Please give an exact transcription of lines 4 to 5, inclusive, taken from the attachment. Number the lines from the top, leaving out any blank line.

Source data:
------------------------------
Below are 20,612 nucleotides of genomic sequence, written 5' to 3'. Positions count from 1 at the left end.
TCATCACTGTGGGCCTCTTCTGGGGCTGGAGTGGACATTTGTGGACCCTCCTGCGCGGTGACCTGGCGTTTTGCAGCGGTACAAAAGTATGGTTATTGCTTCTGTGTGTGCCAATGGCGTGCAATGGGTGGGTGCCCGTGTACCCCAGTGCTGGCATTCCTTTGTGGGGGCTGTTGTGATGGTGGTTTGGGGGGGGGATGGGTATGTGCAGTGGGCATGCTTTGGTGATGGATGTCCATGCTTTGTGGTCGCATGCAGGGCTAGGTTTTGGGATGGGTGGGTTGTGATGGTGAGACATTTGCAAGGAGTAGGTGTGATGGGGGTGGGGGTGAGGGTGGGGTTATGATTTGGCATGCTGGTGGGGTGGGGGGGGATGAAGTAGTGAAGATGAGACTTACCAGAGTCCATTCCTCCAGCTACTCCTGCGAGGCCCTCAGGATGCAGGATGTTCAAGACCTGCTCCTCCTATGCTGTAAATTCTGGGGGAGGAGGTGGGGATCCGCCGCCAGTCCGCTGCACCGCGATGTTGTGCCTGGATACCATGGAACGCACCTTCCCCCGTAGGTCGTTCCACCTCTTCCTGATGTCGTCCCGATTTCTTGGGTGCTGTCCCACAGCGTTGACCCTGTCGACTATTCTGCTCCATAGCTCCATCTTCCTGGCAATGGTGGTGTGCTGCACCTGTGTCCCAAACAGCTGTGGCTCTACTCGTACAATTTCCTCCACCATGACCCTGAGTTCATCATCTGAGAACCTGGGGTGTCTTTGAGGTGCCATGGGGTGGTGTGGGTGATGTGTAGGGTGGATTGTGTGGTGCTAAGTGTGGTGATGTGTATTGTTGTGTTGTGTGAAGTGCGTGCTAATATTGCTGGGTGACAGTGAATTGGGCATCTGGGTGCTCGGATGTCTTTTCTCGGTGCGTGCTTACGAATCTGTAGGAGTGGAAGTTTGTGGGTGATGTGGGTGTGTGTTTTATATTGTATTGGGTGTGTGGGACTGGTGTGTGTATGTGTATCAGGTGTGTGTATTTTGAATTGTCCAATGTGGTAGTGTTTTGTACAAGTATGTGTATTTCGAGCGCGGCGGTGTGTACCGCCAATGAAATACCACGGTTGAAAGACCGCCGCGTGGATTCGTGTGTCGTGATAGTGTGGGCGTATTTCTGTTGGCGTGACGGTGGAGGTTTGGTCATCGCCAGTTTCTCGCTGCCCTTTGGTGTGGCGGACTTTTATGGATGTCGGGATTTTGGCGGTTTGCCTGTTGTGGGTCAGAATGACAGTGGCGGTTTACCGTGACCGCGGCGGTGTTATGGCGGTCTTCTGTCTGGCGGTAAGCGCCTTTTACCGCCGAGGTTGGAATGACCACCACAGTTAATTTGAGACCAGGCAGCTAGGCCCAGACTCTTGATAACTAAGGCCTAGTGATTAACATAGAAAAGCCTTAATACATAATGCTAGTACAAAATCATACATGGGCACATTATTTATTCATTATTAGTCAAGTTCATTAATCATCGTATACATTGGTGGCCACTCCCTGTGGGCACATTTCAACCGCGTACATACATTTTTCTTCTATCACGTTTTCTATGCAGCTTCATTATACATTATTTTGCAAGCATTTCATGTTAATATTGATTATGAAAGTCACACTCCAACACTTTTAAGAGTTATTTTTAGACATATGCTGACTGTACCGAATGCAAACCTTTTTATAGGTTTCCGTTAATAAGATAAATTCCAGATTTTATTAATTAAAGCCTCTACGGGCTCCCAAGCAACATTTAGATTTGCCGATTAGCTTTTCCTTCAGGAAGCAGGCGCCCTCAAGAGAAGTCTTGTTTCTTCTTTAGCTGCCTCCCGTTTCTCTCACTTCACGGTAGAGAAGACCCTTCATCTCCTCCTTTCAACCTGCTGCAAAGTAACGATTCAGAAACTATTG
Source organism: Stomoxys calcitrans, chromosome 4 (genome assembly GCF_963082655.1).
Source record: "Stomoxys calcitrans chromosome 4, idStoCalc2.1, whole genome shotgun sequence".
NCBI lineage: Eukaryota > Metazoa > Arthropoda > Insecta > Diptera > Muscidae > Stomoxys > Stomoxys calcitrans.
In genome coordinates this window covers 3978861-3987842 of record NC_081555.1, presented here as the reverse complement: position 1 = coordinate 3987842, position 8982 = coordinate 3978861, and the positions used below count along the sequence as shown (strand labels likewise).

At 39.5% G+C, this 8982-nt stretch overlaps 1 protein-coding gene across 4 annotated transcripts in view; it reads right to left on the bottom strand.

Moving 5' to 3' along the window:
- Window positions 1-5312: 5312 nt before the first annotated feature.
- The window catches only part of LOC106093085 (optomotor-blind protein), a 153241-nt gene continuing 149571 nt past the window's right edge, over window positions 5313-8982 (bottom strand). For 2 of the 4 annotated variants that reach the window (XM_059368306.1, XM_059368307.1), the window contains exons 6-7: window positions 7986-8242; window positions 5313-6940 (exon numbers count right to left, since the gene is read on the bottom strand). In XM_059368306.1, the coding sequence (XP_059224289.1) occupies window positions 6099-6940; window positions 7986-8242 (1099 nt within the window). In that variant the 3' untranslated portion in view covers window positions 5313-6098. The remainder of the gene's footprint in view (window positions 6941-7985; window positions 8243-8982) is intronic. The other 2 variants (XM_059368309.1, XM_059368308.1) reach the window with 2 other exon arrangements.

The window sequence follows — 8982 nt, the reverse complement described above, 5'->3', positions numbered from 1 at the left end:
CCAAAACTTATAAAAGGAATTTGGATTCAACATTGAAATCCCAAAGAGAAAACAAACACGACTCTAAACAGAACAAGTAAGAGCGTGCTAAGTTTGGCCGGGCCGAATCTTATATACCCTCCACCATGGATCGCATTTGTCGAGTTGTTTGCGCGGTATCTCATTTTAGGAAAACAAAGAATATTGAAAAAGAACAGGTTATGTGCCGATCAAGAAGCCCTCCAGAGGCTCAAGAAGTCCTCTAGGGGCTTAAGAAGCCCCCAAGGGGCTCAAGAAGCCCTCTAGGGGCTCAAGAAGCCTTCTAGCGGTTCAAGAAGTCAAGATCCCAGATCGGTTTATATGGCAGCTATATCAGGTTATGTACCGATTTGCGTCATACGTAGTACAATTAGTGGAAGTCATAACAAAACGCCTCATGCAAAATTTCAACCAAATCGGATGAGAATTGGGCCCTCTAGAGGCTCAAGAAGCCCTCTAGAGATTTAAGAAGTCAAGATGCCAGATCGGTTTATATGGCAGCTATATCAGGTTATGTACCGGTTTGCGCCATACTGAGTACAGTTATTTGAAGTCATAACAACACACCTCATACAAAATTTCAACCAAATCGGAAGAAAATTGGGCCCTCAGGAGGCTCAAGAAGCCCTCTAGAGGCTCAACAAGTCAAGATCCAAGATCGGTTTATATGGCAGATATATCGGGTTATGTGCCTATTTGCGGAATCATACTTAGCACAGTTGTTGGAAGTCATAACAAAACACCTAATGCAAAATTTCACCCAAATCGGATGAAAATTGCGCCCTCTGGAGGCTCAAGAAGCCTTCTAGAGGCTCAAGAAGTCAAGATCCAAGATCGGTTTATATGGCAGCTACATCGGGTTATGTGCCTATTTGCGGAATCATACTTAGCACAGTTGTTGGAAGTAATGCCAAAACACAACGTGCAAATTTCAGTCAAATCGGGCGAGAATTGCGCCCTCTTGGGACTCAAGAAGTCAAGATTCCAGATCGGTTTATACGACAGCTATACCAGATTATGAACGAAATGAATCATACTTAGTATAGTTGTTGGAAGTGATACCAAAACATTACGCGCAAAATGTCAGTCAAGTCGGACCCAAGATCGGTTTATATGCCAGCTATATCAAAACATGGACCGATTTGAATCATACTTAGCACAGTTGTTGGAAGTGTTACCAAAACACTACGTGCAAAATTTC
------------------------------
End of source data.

Source record: "Stomoxys calcitrans chromosome 4, idStoCalc2.1, whole genome shotgun sequence".
NCBI lineage: Eukaryota > Metazoa > Arthropoda > Insecta > Diptera > Muscidae > Stomoxys > Stomoxys calcitrans.